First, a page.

Kilimanjaro Challenge, 2014. Time to set foot on the mountain

On 10 October 2014 the team stood at Uhuru Peak,
raising awareness for this school and the work they do.
Educating the deaf started in King William’s Town (Eastern Cape) in 1888.
The Congregation of the Dominican Sisters of St Catherine of Siena
moved their school to a property in Melrose, Johannesburg called “The Haven”
The school was named after St Vincent Ferrer, a 14th century Dominican preacher,
renowned for restoring hearing to the deaf.
The school has been educating deaf children for the past 75 years.
To find out more about the school,
visit their website:
I was SO happy to find my head guide from 2006,
John Mtui who now runs his own travel company.
check out his website:

The hike begins in the forest on the lower slopes of this route

There are families that live and work here

“JAMBO, JAMBO”…these youngsters were very friendly

These benches and seating could be found along this route.
I did not find them on the Machame route in 2006.
But this could have been an upgrade since my last climb

The flora along our route was spectacular

Our head guide, Isack.
He has been to the summit about 300 times in his career so far.
And he says that he has an almost 100% success rate.
He is very thorough and he sets a very good walking pace.

Our “number two” guide, Roman.
Good company, but he walked “faster” than Isack.
He called me Dennis the entire trip!

At our first overnight camp.
To quote Bianca:
“As challenging as the summit was for me, I am grateful for the journey”

Home sweet home…

A pensive moment…
I know what lies ahead and how hard the week is going to be.
In 2006, I wrote the following in my journal:
“A time to leave my ego at home.
This adventure has taught me a lot about myself
and that humility makes all things easier”.

My Gnome came with.

As did KwandHare…

I celebrated the 10th anniversary of the death of my Dad on this trip.

Looking down on an African sunrise.

And THIS is what is lit…
The north side of Kilimanjaro

Looking DOWN on the clouds

We discovered this tiny chameleon

More clouds…
Luckily the rain stayed away while we were walking.
On both days that it did rain, we were already in camp and in our tents.
Most grateful to the mountain gods.

A White necked Raven hovers with the mountain in the background.
This is the itinerary for the October, 2014 Challenge…

The Rongai Route
Sunday 05 October 2014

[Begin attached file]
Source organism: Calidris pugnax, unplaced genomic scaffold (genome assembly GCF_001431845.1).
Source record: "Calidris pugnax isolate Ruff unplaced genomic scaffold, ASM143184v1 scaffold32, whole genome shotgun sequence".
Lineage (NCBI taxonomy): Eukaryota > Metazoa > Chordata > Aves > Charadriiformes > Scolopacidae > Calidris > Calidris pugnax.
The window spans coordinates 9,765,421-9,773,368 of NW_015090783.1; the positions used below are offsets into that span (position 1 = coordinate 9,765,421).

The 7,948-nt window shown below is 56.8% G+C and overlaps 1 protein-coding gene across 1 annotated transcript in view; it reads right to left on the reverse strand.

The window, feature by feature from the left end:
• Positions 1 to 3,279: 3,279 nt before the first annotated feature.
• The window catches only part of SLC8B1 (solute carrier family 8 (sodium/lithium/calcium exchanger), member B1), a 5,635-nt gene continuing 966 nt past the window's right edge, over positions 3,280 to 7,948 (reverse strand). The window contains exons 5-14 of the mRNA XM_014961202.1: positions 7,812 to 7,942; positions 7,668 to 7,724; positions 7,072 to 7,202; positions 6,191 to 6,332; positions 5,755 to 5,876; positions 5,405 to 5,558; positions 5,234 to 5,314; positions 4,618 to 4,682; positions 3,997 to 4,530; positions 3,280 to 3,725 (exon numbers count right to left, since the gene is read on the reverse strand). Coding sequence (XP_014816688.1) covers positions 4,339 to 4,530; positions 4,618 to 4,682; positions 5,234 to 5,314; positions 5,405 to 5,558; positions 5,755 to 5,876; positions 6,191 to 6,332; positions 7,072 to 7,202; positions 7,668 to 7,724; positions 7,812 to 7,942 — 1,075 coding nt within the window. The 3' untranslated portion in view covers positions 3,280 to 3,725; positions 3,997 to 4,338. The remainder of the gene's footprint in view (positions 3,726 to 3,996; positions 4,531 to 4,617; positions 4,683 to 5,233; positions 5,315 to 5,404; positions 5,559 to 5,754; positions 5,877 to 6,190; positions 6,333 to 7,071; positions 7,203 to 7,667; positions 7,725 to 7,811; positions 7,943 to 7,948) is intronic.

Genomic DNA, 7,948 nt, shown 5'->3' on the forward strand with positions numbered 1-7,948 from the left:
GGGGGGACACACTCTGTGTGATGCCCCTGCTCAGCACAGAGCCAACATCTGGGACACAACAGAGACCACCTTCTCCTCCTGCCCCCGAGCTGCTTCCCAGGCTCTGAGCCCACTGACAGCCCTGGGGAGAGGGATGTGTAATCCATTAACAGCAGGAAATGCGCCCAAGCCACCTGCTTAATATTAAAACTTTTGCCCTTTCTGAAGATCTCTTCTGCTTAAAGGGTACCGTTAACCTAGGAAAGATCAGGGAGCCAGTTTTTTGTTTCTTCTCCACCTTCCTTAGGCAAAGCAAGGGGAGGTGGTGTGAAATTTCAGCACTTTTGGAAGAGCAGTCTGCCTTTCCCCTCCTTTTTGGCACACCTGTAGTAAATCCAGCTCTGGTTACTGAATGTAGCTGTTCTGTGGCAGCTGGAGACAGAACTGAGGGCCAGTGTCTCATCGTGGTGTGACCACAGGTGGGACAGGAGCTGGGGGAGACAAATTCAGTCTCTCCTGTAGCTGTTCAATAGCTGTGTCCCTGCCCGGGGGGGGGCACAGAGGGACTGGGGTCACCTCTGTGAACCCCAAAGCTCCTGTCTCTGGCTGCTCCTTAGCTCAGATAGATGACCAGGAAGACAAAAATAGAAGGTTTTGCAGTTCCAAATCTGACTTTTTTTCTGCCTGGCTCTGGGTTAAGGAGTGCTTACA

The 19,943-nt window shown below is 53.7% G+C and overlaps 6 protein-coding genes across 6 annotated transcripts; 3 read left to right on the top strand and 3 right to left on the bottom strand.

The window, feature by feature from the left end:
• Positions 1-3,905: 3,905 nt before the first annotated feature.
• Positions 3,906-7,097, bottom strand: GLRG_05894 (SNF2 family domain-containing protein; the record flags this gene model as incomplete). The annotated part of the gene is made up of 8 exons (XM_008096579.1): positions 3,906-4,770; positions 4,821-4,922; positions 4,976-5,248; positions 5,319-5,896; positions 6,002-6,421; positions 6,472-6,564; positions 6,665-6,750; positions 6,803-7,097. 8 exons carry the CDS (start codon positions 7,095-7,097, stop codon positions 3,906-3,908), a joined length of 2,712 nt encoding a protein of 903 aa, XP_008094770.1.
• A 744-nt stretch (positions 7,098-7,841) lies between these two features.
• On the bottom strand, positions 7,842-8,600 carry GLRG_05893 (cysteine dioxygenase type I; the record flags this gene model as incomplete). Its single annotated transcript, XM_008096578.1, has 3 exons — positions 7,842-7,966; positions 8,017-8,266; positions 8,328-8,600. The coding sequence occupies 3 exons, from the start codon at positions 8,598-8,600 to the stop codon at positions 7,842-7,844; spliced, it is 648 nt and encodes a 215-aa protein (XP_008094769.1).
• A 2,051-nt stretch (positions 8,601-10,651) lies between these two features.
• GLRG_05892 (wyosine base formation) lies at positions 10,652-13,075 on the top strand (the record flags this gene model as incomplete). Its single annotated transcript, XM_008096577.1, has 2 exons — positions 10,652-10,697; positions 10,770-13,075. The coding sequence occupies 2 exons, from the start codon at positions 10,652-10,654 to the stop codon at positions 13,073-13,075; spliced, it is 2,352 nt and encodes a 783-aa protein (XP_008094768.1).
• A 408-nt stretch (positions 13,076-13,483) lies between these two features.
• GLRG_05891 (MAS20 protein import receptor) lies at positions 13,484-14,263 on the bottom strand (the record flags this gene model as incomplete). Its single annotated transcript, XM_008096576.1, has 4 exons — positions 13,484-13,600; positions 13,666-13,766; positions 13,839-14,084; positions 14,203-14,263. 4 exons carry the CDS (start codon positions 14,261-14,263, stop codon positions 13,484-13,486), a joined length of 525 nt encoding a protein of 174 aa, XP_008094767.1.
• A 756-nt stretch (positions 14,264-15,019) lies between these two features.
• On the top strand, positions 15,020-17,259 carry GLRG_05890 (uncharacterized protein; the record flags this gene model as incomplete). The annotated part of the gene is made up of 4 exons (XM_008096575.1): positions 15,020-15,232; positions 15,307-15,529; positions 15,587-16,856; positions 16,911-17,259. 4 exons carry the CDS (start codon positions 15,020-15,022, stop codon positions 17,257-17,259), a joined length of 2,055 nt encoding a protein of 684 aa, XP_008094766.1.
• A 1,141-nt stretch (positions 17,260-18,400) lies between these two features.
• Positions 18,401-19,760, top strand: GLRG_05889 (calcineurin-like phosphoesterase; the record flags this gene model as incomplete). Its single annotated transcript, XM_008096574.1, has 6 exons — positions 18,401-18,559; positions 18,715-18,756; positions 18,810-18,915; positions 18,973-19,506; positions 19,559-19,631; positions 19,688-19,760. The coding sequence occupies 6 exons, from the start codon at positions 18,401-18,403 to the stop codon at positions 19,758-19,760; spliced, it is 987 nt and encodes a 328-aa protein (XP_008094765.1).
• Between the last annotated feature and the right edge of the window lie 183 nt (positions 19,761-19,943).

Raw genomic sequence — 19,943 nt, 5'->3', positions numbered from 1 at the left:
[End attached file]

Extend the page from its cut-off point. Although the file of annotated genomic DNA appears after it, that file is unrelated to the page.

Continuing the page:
After an early breakfast, a senior guide will conduct your climb briefing.   
You will then be driven to Rongai Gate, where you will meet the rest of your guides and porters. 
 After the formalities at the gate have been completed, begin your ascent to the first cave en route. 
 The climb should take approximately 2 to 3 hours.  
This part takes you through the cultivated area of the mountain, 
where you can see how local farmers tend to their lands on the slopes.  
Overnight at Simba Camp (1,800m).
Monday 06 October 2014  
Early in the morning, begin trekking out past the second cave, and on to the third cave.  
This should take you approximately 6 to 7 hours.  
The climb today is relatively difficult, taking you through forest and well into the moorland.  
Overnight at Kikelelwa Camp (3,800m).

Tuesday 07 October 2014  
This is an acclimatization day – you will hike further up the mountain, 
then return to third cave for overnight.

Wednesday 08 October 2014  
Continue ascending to Mawenzi Tam Hut, which should take approximately 7 hours to get to.  Overnight camping at Mawenzi Tam Hut (4,330m).
Thursday 09 October 2014  
Depart to Kibo Hut, which should take you approximately 4 to 5 hours.  
Settle down for an early night camping at Kibo Hut (4,703m). 

Friday 10 October 2014: 
Summit Day!!   
Today you will be heading for the highest point in Africa – Uhuru Peak (5,895m).  
You will be woken around midnight to commence the 5 hour hike,
 on heavy scree up to Gillman’s Point (5,686m).  
You will be walking in the dark as the ground is frozen and this makes it easier to ascend this steep section.
 As you reach the Crater Rim, the sun should be rising to display Africa in all its glory beneath you.  
The views are spectacular and it makes the entire journey worth every step!
Continue another 1 or 2 hours to Uhuru Peak, along the wide paths of the crater rim, peering down onto massive glaciers shining in the morning sun. 
Arriving at Uhuru can be quite emotional, with the strain of the summit finally behind you and Africa surrounding you! 

After a few photographs at the summit, begin your steady descent to Kibo Hut for a rest and some nourishment, then continue to Horombo Hut to camp for overnight.

Saturday 11 October 2014  
After breakfast, descend to Marangu Gate.  
You will be transferred to Keys Hotel for a well-needed shower and an evening of celebration. 
 Overnight at Keys Hotel 
Sunday 12 October 2014  
Your tour ends today after breakfast and you will be transferred from Keys Hotel to Kilimanjaro Airport.



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